Nicole Kidder, WA

Senior Writer

A bayou girl living in a Pacific Northwest world, Nicole discovered her love for telling others’ stories when her mom bribed her to join the high school newspaper. Since earning her degree in journalism, with an emphasis on cross cultural communication, she has spent her two-decade career writing about the ordinary lives that make our communities special. Her articles have appeared in dozens of publications internationally, and she works with nonprofits, small businesses, and Fortune 500 companies to help tell their unique stories.

As a Story Terrace writer, Nicole interviews customers and turns their life stories into books. Get to know her better by reading her autobiographical anecdote below.

Angels Among Us

“Thank you for being our angel,” were the first words that tumbled out of my two-year-old son, Keston, when meeting Shannon.

Just two years before, at a perfectly healthy 28 years old, my husband’s heart stopped beating while swinging a hammer. Seeing a blue hard hat roll across the street, Shannon slammed her car into park and sprinted to the stranger passed out on the ground. The mouth frothing triggered her Marine medic instincts. Dropping to her knees, she furiously pumped his chest until the local fire department arrived.

As Jamie was being whisked away in an ambulance to the nearest hospital, I lazily rolled out of bed nearly 300 miles away. When the ringing phone interrupted a heart-to-heart chat with my mom, an unfamiliar voice gravely informed me: “Something happened to Jamie.” Every nerve in my body began tingling, muffling the next words: “His heart stopped beating. He’s heading to the hospital, but you need to come home now. He might not make it.”

During the four-hour drive, clinging to the steering wheel with white knuckles, all I could do was pray, cry, and wonder, What if…?

By the time I arrived at the hospital, my husband had already been placed in a 48-hour medically induced coma. This groundbreaking procedure, I was informed, could potentially prevent brain damage by lowering his body temperature to a hypothermic state. Sitting at his bedside, I stroked his ice-cold arm, prayed, and reminded him of the future we dreamed of building. As his family arrived, walking out of that room was excruciating, but they also needed alone time, and I needed rest. As the compassionate nurses warned, Jamie was going to need me in the weeks to come.

It was during one of these breaks that Shannon reentered our lives. We spent hours talking about what happened. She told me how she felt guided to take a different route to work that morning, and she described the bone-chilling details of how she was with him from the moment he took his last breath. I told stories of how Jamie and I met as seniors in high school, of the home we were remodeling, of the property we planned to purchase, of the baby we were ready to have. My heart told me that Shannon was not a stranger.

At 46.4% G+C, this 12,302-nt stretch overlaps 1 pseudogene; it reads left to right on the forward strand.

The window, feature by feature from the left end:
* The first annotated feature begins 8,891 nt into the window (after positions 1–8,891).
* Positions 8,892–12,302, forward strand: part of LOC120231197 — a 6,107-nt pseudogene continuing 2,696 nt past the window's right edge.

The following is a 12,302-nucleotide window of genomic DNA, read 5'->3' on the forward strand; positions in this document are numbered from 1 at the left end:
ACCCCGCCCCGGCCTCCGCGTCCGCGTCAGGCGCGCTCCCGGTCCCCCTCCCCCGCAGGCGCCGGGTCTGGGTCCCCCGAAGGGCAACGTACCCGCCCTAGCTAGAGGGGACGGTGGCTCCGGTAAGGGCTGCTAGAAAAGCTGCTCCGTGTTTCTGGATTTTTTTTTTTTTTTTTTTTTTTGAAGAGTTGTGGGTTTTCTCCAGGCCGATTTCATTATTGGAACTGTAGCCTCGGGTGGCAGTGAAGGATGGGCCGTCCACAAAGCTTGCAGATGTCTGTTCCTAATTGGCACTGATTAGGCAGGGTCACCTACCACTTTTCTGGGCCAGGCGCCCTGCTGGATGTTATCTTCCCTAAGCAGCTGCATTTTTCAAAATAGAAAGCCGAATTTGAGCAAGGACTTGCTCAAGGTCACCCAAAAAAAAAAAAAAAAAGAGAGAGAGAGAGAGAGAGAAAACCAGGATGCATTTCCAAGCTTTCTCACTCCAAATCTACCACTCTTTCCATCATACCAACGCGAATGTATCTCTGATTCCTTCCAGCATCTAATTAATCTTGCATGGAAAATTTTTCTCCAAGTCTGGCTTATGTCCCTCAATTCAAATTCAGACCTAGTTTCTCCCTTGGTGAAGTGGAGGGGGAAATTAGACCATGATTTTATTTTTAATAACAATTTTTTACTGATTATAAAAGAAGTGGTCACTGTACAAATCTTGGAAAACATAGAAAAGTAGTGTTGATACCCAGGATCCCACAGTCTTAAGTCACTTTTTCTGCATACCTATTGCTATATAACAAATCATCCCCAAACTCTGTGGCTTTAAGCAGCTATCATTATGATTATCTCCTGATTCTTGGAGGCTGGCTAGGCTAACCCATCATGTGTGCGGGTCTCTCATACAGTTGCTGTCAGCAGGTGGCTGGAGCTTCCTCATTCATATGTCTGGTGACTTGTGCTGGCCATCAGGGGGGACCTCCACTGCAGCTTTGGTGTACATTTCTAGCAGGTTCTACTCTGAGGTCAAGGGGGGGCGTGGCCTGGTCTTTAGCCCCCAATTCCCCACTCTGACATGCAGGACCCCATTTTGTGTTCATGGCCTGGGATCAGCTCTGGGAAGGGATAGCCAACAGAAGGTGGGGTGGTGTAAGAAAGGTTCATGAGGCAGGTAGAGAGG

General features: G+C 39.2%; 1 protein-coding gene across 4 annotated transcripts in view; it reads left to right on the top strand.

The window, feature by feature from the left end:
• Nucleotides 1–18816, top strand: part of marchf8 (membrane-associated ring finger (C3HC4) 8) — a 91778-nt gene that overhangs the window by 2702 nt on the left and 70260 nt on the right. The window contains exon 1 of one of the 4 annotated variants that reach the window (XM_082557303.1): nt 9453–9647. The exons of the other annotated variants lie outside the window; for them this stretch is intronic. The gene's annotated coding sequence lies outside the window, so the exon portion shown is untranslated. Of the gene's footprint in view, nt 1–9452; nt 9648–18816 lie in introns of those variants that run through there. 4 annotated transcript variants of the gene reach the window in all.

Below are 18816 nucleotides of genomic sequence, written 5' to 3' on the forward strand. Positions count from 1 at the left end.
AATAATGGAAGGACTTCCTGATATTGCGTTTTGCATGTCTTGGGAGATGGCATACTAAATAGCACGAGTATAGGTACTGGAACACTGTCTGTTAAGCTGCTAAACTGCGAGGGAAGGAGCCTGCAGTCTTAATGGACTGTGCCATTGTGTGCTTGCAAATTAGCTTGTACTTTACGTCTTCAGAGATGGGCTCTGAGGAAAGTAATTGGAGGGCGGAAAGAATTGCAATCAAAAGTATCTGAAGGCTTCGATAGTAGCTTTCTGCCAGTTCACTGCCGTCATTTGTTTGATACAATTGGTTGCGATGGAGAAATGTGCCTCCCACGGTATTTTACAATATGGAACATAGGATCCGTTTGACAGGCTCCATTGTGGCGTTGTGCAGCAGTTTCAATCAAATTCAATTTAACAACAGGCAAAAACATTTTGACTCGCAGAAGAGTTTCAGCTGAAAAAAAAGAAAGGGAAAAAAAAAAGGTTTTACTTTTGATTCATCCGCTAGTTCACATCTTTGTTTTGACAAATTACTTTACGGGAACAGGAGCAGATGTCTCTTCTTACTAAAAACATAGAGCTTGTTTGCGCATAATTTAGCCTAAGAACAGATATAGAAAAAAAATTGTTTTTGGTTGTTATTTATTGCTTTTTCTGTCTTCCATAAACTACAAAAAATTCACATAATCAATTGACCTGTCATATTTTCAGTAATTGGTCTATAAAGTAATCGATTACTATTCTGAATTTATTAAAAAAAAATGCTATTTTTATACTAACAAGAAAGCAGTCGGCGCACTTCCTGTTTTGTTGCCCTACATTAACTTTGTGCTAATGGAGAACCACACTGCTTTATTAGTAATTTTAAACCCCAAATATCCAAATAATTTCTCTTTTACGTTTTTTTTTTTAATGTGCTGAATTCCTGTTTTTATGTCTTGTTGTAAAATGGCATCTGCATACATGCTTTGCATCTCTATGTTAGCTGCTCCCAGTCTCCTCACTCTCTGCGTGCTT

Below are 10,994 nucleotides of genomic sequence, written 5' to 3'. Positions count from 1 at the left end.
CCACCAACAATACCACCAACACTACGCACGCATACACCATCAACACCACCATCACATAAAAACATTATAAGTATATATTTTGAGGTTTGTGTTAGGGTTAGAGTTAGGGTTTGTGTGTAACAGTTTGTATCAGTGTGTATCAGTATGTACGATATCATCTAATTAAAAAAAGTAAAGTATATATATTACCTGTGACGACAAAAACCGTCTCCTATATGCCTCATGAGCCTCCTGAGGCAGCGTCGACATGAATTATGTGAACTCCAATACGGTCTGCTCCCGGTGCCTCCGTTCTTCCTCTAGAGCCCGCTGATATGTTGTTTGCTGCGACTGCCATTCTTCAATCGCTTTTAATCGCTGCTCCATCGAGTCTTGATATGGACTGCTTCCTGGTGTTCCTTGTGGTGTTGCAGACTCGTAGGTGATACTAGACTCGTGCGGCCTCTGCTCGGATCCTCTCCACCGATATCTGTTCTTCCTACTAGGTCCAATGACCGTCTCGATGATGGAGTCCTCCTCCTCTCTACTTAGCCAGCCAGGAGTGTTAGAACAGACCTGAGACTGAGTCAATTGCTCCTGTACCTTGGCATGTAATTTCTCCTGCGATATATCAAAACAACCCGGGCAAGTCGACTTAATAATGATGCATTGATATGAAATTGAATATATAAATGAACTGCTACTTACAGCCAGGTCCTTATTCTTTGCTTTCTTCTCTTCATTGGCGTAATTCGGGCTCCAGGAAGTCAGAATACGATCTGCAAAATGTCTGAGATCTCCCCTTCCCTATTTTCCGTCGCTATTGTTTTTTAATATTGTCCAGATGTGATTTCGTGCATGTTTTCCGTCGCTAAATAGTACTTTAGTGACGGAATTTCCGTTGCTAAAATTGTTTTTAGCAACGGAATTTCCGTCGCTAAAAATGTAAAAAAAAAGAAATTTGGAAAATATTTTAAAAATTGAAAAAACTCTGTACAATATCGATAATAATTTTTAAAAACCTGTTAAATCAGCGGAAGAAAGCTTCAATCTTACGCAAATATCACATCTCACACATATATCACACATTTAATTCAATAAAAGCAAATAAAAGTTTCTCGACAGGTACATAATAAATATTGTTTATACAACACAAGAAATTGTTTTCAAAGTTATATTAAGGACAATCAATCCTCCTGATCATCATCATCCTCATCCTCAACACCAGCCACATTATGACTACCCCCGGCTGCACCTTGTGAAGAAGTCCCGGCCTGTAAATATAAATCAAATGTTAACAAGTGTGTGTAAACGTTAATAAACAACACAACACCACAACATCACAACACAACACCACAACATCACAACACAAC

With the tenacity that I have long admired in him, Jamie began fighting his way out of the coma twelve hours before the doctors expected. The look of pure bewilderment, and then instant fear, that filled his eyes, as he took in the endless tubes snaking from his nose, throat, arms, and legs, still pierces my heart. As we impatiently agonized over the next two days, Jamie slipped in and out of consciousness. Before floating back into oblivion, each time he would squeeze my hand and whisper, “I love you.”

By the end of the week, Jamie underwent another revolutionary procedure developed by St. Jude Hospital that attached a defibrillator to his heart. Just five days later, he came home, and at his six-week checkup, the only outward signs of this life-altering ordeal were a spotty memory and a growing irritability from boredom. Twice-yearly checkups and a small scar just beneath his left collarbone are the only outward reminders of that day.

Keston was three weeks old when he met Shannon. We joined her large circle of family and friends at a local pub to watch her debut on CBS’s Survivor: Samoa. While thousands of fans across America chuckled as “Shambo” chased chickens, cheered as she confronted villains, and were shocked when she became the seventh jury member on Day 36, Jamie and I simply appreciated the opportunity to get to know our angel in a new way.

Our families continue to carve out time to reconnect, reminisce, and rejuvenate our lifelong bond. We still have no answers as to why Jamie’s heart stopped beating that day in June, so we simply live each day grateful for the time that we are given. We are thankful for our angel on earth, whose bravery and selflessness we can honor but never repay.

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